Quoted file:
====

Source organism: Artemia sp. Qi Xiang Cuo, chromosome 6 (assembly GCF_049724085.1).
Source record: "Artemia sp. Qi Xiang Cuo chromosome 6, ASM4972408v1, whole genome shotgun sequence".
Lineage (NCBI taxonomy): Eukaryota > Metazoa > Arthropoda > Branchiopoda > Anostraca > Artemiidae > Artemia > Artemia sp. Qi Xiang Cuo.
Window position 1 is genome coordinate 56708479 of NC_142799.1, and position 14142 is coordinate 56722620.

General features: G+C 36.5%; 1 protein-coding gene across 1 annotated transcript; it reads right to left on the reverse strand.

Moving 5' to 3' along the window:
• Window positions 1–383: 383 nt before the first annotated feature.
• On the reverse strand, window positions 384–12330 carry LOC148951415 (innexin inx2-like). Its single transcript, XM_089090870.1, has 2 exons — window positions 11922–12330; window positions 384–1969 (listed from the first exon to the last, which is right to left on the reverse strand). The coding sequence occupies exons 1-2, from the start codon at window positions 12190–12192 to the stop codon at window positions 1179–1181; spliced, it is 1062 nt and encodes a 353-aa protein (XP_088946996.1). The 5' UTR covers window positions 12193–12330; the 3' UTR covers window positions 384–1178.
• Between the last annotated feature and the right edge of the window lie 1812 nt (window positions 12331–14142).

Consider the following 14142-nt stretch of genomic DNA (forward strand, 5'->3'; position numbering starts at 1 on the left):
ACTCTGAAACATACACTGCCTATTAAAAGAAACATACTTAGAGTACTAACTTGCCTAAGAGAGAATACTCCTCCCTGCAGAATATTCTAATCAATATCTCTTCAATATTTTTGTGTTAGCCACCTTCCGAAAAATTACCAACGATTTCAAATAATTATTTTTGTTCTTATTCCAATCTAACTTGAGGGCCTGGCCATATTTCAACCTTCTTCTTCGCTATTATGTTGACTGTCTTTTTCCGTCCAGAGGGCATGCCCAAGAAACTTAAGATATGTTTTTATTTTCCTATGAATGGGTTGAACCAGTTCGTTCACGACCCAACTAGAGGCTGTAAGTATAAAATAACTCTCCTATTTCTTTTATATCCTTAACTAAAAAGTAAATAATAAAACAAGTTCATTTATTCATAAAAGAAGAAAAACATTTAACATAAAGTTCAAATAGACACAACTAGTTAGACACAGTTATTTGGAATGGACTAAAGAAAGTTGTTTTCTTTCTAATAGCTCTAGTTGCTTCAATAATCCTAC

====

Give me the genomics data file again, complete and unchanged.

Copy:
Source organism: Artemia sp. Qi Xiang Cuo, chromosome 6 (assembly GCF_049724085.1).
Source record: "Artemia sp. Qi Xiang Cuo chromosome 6, ASM4972408v1, whole genome shotgun sequence".
Lineage (NCBI taxonomy): Eukaryota > Metazoa > Arthropoda > Branchiopoda > Anostraca > Artemiidae > Artemia > Artemia sp. Qi Xiang Cuo.
Window position 1 is genome coordinate 56708479 of NC_142799.1, and position 14142 is coordinate 56722620.

General features: G+C 36.5%; 1 protein-coding gene across 1 annotated transcript; it reads right to left on the reverse strand.

Moving 5' to 3' along the window:
• Window positions 1–383: 383 nt before the first annotated feature.
• On the reverse strand, window positions 384–12330 carry LOC148951415 (innexin inx2-like). Its single transcript, XM_089090870.1, has 2 exons — window positions 11922–12330; window positions 384–1969 (listed from the first exon to the last, which is right to left on the reverse strand). The coding sequence occupies exons 1-2, from the start codon at window positions 12190–12192 to the stop codon at window positions 1179–1181; spliced, it is 1062 nt and encodes a 353-aa protein (XP_088946996.1). The 5' UTR covers window positions 12193–12330; the 3' UTR covers window positions 384–1178.
• Between the last annotated feature and the right edge of the window lie 1812 nt (window positions 12331–14142).

Consider the following 14142-nt stretch of genomic DNA (forward strand, 5'->3'; position numbering starts at 1 on the left):
ACTCTGAAACATACACTGCCTATTAAAAGAAACATACTTAGAGTACTAACTTGCCTAAGAGAGAATACTCCTCCCTGCAGAATATTCTAATCAATATCTCTTCAATATTTTTGTGTTAGCCACCTTCCGAAAAATTACCAACGATTTCAAATAATTATTTTTGTTCTTATTCCAATCTAACTTGAGGGCCTGGCCATATTTCAACCTTCTTCTTCGCTATTATGTTGACTGTCTTTTTCCGTCCAGAGGGCATGCCCAAGAAACTTAAGATATGTTTTTATTTTCCTATGAATGGGTTGAACCAGTTCGTTCACGACCCAACTAGAGGCTGTAAGTATAAAATAACTCTCCTATTTCTTTTATATCCTTAACTAAAAAGTAAATAATAAAACAAGTTCATTTATTCATAAAAGAAGAAAAACATTTAACATAAAGTTCAAATAGACACAACTAGTTAGACACAGTTATTTGGAATGGACTAAAGAAAGTTGTTTTCTTTCTAATAGCTCTAGTTGCTTCAATAATCCTAC